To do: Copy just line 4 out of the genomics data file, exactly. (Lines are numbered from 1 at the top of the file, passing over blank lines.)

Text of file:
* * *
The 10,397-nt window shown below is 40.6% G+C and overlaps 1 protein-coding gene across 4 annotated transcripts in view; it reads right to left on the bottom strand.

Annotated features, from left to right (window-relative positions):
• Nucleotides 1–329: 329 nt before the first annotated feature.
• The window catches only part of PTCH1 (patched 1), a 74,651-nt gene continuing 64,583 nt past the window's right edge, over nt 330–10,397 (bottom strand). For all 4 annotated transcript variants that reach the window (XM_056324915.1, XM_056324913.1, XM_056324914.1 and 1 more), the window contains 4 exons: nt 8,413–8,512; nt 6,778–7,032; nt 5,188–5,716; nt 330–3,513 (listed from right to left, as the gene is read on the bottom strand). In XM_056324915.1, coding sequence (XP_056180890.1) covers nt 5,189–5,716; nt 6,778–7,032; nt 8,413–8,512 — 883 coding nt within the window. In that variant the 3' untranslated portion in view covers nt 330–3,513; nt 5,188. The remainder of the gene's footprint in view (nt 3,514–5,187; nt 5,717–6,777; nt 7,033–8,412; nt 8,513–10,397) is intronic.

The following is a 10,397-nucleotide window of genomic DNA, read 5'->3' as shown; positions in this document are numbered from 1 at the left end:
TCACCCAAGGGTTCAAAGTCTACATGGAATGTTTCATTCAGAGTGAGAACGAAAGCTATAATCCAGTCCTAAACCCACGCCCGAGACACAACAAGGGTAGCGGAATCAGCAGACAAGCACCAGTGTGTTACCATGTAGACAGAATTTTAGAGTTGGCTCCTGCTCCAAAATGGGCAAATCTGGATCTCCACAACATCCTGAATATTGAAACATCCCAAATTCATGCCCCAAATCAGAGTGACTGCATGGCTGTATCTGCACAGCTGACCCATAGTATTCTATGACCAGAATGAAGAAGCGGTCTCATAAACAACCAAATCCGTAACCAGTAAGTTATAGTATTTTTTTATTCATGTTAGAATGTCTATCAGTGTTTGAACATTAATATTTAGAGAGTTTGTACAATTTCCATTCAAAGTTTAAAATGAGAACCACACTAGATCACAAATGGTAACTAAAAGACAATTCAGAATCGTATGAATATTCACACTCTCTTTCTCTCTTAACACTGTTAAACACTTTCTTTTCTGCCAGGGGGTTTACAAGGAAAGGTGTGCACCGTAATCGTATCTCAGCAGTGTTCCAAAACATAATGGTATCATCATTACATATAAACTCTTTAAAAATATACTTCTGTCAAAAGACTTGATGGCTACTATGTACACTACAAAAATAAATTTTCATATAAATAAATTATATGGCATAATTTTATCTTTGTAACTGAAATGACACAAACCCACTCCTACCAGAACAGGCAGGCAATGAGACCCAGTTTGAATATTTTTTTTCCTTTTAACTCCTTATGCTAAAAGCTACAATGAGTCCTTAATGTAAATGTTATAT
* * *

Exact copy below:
• The window catches only part of PTCH1 (patched 1), a 74,651-nt gene continuing 64,583 nt past the window's right edge, over nt 330–10,397 (bottom strand). For all 4 annotated transcript variants that reach the window (XM_056324915.1, XM_056324913.1, XM_056324914.1 and 1 more), the window contains 4 exons: nt 8,413–8,512; nt 6,778–7,032; nt 5,188–5,716; nt 330–3,513 (listed from right to left, as the gene is read on the bottom strand). In XM_056324915.1, coding sequence (XP_056180890.1) covers nt 5,189–5,716; nt 6,778–7,032; nt 8,413–8,512 — 883 coding nt within the window. In that variant the 3' untranslated portion in view covers nt 330–3,513; nt 5,188. The remainder of the gene's footprint in view (nt 3,514–5,187; nt 5,717–6,777; nt 7,033–8,412; nt 8,513–10,397) is intronic.